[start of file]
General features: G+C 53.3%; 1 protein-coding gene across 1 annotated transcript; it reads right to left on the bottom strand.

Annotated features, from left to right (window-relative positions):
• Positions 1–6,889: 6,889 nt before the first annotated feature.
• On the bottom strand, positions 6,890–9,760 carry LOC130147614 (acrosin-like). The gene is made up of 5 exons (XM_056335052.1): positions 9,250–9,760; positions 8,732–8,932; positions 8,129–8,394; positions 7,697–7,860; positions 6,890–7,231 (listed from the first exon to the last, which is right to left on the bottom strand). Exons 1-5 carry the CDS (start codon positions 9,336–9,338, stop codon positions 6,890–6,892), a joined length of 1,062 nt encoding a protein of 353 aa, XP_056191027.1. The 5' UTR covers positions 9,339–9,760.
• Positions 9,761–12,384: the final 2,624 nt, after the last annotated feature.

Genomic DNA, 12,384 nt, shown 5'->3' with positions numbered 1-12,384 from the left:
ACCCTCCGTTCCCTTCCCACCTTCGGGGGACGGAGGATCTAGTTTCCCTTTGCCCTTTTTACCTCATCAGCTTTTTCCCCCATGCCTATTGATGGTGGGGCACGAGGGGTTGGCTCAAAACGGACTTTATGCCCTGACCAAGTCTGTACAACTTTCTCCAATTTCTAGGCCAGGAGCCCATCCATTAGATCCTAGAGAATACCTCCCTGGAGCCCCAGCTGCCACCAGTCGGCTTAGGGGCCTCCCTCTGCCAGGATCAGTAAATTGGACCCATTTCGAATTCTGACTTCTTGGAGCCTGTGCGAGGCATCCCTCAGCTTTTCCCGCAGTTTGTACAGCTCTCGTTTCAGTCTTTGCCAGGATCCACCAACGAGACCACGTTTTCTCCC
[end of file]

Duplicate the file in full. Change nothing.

General features: G+C 53.3%; 1 protein-coding gene across 1 annotated transcript; it reads right to left on the bottom strand.

Annotated features, from left to right (window-relative positions):
• Positions 1–6,889: 6,889 nt before the first annotated feature.
• On the bottom strand, positions 6,890–9,760 carry LOC130147614 (acrosin-like). The gene is made up of 5 exons (XM_056335052.1): positions 9,250–9,760; positions 8,732–8,932; positions 8,129–8,394; positions 7,697–7,860; positions 6,890–7,231 (listed from the first exon to the last, which is right to left on the bottom strand). Exons 1-5 carry the CDS (start codon positions 9,336–9,338, stop codon positions 6,890–6,892), a joined length of 1,062 nt encoding a protein of 353 aa, XP_056191027.1. The 5' UTR covers positions 9,339–9,760.
• Positions 9,761–12,384: the final 2,624 nt, after the last annotated feature.

Genomic DNA, 12,384 nt, shown 5'->3' with positions numbered 1-12,384 from the left:
ACCCTCCGTTCCCTTCCCACCTTCGGGGGACGGAGGATCTAGTTTCCCTTTGCCCTTTTTACCTCATCAGCTTTTTCCCCCATGCCTATTGATGGTGGGGCACGAGGGGTTGGCTCAAAACGGACTTTATGCCCTGACCAAGTCTGTACAACTTTCTCCAATTTCTAGGCCAGGAGCCCATCCATTAGATCCTAGAGAATACCTCCCTGGAGCCCCAGCTGCCACCAGTCGGCTTAGGGGCCTCCCTCTGCCAGGATCAGTAAATTGGACCCATTTCGAATTCTGACTTCTTGGAGCCTGTGCGAGGCATCCCTCAGCTTTTCCCGCAGTTTGTACAGCTCTCGTTTCAGTCTTTGCCAGGATCCACCAACGAGACCACGTTTTCTCCC